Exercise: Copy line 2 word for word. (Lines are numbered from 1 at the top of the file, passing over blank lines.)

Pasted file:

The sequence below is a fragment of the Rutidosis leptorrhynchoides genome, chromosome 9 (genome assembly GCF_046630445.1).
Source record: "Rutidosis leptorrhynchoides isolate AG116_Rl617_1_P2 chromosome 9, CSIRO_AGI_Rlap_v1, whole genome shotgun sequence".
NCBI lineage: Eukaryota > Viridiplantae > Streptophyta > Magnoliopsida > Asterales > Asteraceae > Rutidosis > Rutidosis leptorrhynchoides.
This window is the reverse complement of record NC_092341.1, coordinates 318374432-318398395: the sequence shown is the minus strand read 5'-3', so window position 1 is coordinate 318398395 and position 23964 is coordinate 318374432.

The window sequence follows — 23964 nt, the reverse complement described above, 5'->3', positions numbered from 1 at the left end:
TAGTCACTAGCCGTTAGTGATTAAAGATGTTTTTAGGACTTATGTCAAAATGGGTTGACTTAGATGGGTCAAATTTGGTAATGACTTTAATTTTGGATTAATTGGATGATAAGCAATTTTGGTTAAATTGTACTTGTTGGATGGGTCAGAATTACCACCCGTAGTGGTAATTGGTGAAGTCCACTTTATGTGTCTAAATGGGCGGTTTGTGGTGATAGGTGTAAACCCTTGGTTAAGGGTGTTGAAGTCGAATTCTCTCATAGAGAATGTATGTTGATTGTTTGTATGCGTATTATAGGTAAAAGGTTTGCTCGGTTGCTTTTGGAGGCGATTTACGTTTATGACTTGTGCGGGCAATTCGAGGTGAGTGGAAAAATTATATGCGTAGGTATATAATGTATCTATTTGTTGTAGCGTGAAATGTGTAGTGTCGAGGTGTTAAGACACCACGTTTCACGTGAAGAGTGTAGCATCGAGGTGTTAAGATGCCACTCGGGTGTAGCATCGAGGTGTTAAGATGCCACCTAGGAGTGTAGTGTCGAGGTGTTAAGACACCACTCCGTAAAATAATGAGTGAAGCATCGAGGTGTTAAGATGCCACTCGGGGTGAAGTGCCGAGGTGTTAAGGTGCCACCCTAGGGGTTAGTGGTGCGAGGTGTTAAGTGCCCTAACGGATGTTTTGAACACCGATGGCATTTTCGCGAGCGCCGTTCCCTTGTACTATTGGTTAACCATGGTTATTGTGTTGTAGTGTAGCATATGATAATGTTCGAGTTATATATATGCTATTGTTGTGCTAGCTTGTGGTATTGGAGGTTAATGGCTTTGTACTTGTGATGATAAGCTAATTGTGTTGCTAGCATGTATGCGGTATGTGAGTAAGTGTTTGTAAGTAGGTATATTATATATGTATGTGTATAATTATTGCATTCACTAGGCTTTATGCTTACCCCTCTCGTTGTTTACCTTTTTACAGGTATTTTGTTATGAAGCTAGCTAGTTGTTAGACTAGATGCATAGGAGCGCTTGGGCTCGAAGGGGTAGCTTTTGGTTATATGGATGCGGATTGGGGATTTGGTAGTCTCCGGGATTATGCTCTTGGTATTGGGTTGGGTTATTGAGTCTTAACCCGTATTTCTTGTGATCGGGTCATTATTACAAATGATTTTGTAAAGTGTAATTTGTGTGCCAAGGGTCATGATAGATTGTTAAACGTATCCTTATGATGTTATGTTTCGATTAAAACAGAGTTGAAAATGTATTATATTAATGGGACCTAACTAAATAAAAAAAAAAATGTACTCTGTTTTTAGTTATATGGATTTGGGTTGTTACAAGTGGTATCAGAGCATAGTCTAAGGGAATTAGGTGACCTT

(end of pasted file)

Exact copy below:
Source record: "Rutidosis leptorrhynchoides isolate AG116_Rl617_1_P2 chromosome 9, CSIRO_AGI_Rlap_v1, whole genome shotgun sequence".